From Chicken Soup for the Romantic Soul

Norma Shearer’s Dress

We are shaped and fashioned by what we love.

Johann Wolfgang von Goethe

Before World War II, my husband and I lived in Ardmore, Pennsylvania, outside Philadelphia, in a fifty-dollar-a-month apartment. This was almost half my husband’s monthly salary. Though we could not afford even a radio, we managed to pay for two babies. Occasionally, upon my husband’s insistence, I went to a movie. Both of us couldn’t go, and, anyway, who would mind the children?

We were wondrously happy in those struggling years. On sunny afternoons I piled the children into a canvas buggy and did the five-and-tens, just to look. The thing I yearned for most was a one-egg poacher, which cost fifteen cents. I would pick it up, examine it from all angles and return it to the counter. I didn’t have fifteen cents to spend. Incredibly, this caused me no real unhappiness. In those days we simply accepted things as they were.

When we entertained, it was with conversation, games and bowls of bright red apples.

The one thing that did make my husband feel poor was the dress I wore during my pregnancies. It had belonged to an older, larger sister. It was a depressing mustard-yellow print, large enough for me to “grow into.” In the daytime I wore a wraparound Mother Hubbard, but in the evenings it was always the same mustard-colored print.

The night we first met, my husband had said I reminded him of Norma Shearer, a great movie idol of the time. I, too, had dark hair that fell over one side of my face in the fashion of the day. But there, I am certain, any resemblance ended.

One evening my husband told me of a dress he’d seen in a shop window. “I wish I could buy it for you,” he said. “It looks like you; it looks like Norma Shearer.”

“Where would I wear it?” I asked. “Be sensible.”

But every day thereafter, when I walked the children, I stole a look at The Dress. It was made of mousseline de soie, in a design of pastel diamonds, the colors delicate yet deep and true. The dress hugged the mannequin from waist to knee, flaring out around her silver-slippered feet. Its black velvet belt was caught up under her bosom, with a flower whose petals were made of the same material as the dress. It was not only my kind of dress, but any woman’s dream of the perfect dress—beautiful and timeless. The price was twenty dollars.

I told my husband to stop brooding about a luxury we couldn’t afford. If I had twenty dollars, I’d buy new shoes for everybody, which is what we needed most.

One day, as I was looking for chalk, I found twenty dollars! The previous Christmas my husband’s company had declared an unexpected bonus—a week’s salary, twenty-seven whole dollars extra. Unaccustomed to such a bonanza, we had squandered seven dollars on shrimp, artichokes, anchovies and wine. The remaining twenty dollars we tucked into a box of chalk in the dresser drawer for safekeeping. Then we forgot it completely.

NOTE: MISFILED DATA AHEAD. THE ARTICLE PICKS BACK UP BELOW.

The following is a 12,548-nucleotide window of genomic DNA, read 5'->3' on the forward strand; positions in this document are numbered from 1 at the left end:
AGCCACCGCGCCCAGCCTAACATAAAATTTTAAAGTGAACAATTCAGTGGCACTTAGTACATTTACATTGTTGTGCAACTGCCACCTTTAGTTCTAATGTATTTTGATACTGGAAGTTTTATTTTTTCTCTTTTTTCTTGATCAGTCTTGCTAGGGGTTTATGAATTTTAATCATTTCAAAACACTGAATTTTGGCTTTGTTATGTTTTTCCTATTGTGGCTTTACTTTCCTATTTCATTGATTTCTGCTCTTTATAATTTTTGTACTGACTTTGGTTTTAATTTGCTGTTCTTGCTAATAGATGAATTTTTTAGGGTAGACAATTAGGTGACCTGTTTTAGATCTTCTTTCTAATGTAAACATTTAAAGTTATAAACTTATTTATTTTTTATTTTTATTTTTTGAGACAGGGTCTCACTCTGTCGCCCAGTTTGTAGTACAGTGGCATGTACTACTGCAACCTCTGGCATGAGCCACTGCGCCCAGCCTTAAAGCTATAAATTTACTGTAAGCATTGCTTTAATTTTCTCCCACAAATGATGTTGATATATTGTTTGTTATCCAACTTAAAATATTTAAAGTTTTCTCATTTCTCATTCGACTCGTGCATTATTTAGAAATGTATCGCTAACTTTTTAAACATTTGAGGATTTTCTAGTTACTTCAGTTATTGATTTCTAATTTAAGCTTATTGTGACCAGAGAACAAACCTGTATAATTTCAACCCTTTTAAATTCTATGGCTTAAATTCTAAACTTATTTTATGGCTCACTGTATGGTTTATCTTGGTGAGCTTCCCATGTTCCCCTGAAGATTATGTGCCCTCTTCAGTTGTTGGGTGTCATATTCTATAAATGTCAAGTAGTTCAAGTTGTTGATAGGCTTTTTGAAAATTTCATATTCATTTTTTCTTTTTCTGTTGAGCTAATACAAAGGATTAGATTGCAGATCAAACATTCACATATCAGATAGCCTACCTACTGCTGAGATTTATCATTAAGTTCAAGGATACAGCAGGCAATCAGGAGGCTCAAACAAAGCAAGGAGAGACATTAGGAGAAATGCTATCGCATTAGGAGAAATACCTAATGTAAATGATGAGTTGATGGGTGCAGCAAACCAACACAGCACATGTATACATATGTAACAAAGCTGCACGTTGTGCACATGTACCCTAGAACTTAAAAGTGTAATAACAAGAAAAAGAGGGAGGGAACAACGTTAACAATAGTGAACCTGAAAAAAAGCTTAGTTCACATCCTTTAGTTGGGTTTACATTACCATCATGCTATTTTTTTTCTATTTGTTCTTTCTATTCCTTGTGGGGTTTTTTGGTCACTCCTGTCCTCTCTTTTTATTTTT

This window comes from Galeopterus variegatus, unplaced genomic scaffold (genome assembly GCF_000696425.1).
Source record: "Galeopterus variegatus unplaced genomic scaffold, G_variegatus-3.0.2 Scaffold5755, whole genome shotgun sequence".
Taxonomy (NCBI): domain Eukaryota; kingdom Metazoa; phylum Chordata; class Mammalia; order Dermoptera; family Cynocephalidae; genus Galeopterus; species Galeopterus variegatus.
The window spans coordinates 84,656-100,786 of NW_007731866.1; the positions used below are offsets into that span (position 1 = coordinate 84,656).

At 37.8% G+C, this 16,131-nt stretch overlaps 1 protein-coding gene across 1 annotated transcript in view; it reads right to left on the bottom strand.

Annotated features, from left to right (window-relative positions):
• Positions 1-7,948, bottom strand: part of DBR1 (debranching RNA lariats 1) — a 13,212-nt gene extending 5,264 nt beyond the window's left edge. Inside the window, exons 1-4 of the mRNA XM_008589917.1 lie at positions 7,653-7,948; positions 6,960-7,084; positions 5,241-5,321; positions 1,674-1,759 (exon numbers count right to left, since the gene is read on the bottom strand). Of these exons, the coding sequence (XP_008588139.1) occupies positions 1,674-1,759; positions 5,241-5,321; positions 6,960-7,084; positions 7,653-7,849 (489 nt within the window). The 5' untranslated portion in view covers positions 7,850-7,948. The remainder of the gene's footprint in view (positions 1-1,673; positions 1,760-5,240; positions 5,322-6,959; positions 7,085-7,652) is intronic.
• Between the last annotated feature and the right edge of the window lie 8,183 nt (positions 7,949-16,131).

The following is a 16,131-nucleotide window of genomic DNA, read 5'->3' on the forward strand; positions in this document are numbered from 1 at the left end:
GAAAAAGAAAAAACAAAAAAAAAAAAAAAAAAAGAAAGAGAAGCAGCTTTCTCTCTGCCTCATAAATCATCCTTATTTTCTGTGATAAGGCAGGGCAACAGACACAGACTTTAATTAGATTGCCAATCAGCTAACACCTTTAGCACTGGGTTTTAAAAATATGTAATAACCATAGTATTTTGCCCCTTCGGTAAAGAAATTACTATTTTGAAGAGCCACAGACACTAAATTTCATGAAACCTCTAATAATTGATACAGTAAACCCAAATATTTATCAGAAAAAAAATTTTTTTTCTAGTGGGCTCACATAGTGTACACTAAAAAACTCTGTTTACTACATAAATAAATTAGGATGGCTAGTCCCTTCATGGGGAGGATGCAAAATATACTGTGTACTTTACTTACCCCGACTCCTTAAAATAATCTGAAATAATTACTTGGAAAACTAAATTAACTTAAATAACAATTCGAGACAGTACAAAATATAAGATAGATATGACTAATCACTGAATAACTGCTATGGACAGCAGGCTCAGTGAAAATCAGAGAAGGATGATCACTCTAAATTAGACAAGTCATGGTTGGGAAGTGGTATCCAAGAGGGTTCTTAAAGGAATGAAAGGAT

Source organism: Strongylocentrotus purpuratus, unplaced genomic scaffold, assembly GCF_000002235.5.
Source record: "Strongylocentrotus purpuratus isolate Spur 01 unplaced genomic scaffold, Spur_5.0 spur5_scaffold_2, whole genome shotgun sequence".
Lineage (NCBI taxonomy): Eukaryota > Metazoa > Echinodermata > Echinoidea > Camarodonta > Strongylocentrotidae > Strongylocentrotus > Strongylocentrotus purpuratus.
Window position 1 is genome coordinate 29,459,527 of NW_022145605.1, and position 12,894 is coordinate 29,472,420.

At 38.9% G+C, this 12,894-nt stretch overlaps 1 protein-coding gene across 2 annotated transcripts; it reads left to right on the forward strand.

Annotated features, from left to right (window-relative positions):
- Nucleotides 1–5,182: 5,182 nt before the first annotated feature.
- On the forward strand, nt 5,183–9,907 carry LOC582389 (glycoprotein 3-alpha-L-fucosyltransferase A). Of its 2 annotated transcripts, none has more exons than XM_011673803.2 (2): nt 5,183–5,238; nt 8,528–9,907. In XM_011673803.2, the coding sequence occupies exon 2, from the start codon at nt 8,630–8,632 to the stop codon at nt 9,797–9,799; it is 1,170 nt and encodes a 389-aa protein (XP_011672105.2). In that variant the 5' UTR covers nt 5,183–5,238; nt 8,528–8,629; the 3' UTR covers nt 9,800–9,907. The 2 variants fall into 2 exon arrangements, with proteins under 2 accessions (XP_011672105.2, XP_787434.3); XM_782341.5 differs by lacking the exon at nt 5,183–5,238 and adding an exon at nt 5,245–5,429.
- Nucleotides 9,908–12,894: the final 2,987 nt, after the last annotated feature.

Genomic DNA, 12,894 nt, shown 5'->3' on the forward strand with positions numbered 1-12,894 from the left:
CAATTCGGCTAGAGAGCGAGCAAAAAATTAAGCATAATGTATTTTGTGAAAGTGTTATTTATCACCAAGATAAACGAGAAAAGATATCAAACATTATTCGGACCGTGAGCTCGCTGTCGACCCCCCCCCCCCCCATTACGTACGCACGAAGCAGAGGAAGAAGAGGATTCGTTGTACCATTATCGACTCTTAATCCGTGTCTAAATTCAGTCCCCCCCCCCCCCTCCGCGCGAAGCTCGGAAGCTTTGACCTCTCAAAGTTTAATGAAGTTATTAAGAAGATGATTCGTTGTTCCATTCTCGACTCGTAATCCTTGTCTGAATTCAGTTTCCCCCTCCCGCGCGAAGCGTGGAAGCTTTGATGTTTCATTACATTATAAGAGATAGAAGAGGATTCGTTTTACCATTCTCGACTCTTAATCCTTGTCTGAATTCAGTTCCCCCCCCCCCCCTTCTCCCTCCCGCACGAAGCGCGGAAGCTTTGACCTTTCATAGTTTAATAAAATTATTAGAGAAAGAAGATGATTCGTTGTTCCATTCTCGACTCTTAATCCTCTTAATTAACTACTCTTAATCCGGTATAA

How could we possibly have forgotten so vast a sum? We had been operating on a strict budget so long that the extra money had been, for the moment, merely a beautiful piece of green paper, not to be translated immediately into shoes, groceries or entertainment.

When my husband came home, we laughed and laughed, fingering the crisp bill between us. And then we put it back.

It rained the next day, so I didn’t go for my usual walk. That night my husband came in with a large box under his arm. We looked at each other wordlessly. He put the box in the bedroom. We had a quiet supper, put the children to bed and then my husband said, almost unbearable excitement in his voice: “Put it on, honey. Put the dress on.”

I went into the bedroom, slipped the dress over my head and looked into the mirror. It was my dress. It was, indeed, perfect. And so was I. I was Norma Shearer.

The dress became the symbol of purest joy in our house, illuminating our lives as nothing would ever do again. Each Saturday night I put it on and had a special date with my husband. We danced to the silent music in our hearts and talked for hours, as we used to before we were married.

Hope stirred again within us. Bold new plans. Of course, the money in the chalk box was never mentioned; it had, after all, been an illusion. There wasn’t enough money in the world to pay for what we had anyway.

Now the dress lies in the bottom drawer of the cedar chest. It has been there a long time, and although the flower has curled a little around the edges, the colors are as bright as ever. I have only to think of that dress to feel again the warmth and delight of that long-ago time. Sometimes as I lie wakeful in the night, I remember my husband turning to me and saying: “Why aren’t you asleep? What are you thinking about?”

“The dress,” I would tell him.

And again, I can feel its rustle. I remember dancing without music. I close my eyes and I am Norma Shearer again, just for tonight.

Marion Benasutti

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